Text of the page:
6 | On Wheel of Fortune, 1986
It is generally conceded that ‘Wheel,’ entering its fourth year in syndication, can’t go on as it has forever. But most industry observers maintain that while the show may be nearing its peak, its impact remains huge.
Nope, Wheel just MIGHT go on as it has forever.
7 | On laptop computers, 1985
On the whole, people don’t want to lug a computer with them to the beach or on a train to while away hours they would rather spend reading the sports or business section of the newspaper… the real future of the laptop computer will remain in the specialized niche markets. Because no matter how inexpensive the machines become, and no matter how sophisticated their software, I still can’t imagine the average user taking one along when going fishing.
This writer couldn’t foresee just how light, powerful and versatile laptops would get, to the point where, starting in the early 2000s, they even became permanently more popular than desktop computers. I’m still not sure if people take them fishing, though, so good call on that part.
8 | On Apple in 1996… then the iPod in 2001… then the iPhone in 2006
The New York Times has not been particularly optimistic about Apple. Starting with a prediction on the company’s future during its tumultuous mid ’90s down period…
Whether they stand alone or are acquired, Apple as we know it is cooked. It’s so classic. It’s so sad.
Then again in 2001, when they entered the mp3 player market (and subsequently changed not only thatmarket but also the music industry itself)…
‘It’s a nice feature for Macintosh users,’ said P. J. McNealy, a senior analyst for Gartner G2, an e-commerce research group. ‘But to the rest of the Windows world, it doesn’t make any difference.’
But then, one more time, before they entered the cell phone market (and subsequently changed not only that market but also the telecommunications industry itself)…
Everyone’s always asking me when Apple will come out with a cell phone. My answer is, ‘Probably never.’
So yeah, whenever the Times makes an Apple prediction, go hard on the opposite.
9 | On (a super racist look at) the future of cocaine, 1914
The drug produces several other conditions that make the ‘fiend’ a peculiarly dangerous criminal. One of these conditions is a temporary immunity to shock, a resistance to the knock down effects of fatal wounds… seems to be produced in the cocaine-sniffing n***o. … Once the n***o has formed the habit, he is irreclaimable. The only method to keep him from taking the drug is by imprisoning him. … For the thousands of n***oes who have not yet acquired the habit, but who will do so eventually if present conditions continue, the outlook is scarcely more hopeful.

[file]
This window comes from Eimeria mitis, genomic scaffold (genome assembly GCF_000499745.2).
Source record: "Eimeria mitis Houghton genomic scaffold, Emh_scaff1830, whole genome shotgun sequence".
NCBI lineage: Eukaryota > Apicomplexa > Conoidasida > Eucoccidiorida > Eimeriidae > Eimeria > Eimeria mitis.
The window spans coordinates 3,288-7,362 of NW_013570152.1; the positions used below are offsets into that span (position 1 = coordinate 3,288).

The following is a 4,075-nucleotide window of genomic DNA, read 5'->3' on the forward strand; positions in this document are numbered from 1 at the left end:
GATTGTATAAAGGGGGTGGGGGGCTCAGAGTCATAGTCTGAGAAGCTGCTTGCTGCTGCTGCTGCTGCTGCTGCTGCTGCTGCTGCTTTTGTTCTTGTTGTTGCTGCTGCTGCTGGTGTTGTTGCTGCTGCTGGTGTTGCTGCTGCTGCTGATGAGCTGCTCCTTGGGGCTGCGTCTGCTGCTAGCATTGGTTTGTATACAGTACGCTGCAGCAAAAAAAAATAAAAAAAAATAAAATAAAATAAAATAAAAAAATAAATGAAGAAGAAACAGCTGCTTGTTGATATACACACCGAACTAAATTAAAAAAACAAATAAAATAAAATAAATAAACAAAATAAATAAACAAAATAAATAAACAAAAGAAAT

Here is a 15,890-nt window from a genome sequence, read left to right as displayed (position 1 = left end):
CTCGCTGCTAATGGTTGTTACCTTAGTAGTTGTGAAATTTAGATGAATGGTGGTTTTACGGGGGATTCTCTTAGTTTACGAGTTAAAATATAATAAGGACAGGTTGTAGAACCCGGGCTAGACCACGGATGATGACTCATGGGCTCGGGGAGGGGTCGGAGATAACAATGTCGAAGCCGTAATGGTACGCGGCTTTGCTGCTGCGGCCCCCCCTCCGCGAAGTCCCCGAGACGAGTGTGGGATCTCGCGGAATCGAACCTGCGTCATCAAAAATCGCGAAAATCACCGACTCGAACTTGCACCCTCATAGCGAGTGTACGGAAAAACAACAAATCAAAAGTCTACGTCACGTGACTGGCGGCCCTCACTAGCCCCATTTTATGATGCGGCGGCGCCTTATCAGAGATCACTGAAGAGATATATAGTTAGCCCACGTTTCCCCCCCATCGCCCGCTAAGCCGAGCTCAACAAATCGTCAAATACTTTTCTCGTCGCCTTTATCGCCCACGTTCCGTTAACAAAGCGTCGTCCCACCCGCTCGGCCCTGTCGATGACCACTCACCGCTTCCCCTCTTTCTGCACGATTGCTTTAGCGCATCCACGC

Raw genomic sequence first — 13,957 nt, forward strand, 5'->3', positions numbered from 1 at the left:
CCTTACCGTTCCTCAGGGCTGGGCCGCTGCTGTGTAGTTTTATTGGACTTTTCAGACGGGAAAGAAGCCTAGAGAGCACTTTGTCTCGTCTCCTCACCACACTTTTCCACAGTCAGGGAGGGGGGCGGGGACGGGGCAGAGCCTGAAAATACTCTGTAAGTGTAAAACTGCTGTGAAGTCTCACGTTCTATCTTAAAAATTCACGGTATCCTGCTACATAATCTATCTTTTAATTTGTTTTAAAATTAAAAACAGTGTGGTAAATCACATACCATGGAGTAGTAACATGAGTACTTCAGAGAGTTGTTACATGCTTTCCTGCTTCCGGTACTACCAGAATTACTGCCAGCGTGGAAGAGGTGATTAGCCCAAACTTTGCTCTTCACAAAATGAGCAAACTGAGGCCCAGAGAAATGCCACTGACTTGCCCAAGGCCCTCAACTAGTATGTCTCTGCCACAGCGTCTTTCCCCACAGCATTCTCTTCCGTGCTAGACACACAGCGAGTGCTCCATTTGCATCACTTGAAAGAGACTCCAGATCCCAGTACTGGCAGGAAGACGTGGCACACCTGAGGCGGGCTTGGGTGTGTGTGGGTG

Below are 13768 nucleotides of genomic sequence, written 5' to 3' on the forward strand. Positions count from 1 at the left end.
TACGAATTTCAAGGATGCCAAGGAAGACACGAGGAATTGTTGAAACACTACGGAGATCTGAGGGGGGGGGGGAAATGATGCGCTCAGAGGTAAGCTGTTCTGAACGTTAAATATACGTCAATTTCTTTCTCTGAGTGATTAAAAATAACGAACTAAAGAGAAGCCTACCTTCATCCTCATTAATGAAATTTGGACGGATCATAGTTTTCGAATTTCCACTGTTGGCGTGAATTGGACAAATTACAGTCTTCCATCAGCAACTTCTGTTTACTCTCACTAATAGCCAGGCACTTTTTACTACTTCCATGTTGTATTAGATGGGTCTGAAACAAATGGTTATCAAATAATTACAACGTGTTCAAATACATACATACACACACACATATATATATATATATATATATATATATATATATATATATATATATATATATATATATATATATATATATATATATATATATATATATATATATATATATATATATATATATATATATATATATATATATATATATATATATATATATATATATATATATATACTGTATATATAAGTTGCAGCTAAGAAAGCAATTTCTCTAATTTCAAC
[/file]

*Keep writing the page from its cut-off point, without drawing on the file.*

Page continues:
I’m wondering if the New York Times could Men in Black zap away one story in its history so it was immediately dropped from the record and everyone’s memories, would this be it? It’s between this and “Hitler’s not such a bad guy,” right? Because this one is genuinely sickening in every way.
10 | On Twitter, 2007
Using Twitter for literate communication is about as likely as firing up a CB radio and hearing some guy recite ‘The Iliad.’ … Whether the service can be made into a sustainable business, [is] quite unknown. I’m skeptical.
Ha, fools, back in 2007 they thought a company had to do things like “make money” or “have a plan to make money” to be a sustainable business.
11 | On bagels, 1946
Bagels, which are small, hard Jewish rolls with holes in the center, were sent to [the] Secretary of Agriculture… with notes warning that this is what a loaf of bread would look like if the government permitted bakers to make further reductions in size. ‘A bagel is a hole with a roll around it,’ [consumer advocate Dr. Helen] Harris informed the officials, “Another cut in the weight of bread and this bagel will go as a loaf at the present price of bread.’
Well if the Times didn’t think Hitler was really anti-Semitic, obviously they also didn’t consider it anti-Semitic to make an argument that “small hard Jewish rolls with holes in the center” were an attempt to financially rip off the hard-working middle American consumer. Especially since (1) bagels would go on to become super popular with all ethnicities, at least until the anti-carbbers ruined everything and (2) no, they didn’t replace loaves of bread or standardize a loaf coming with a hole in it.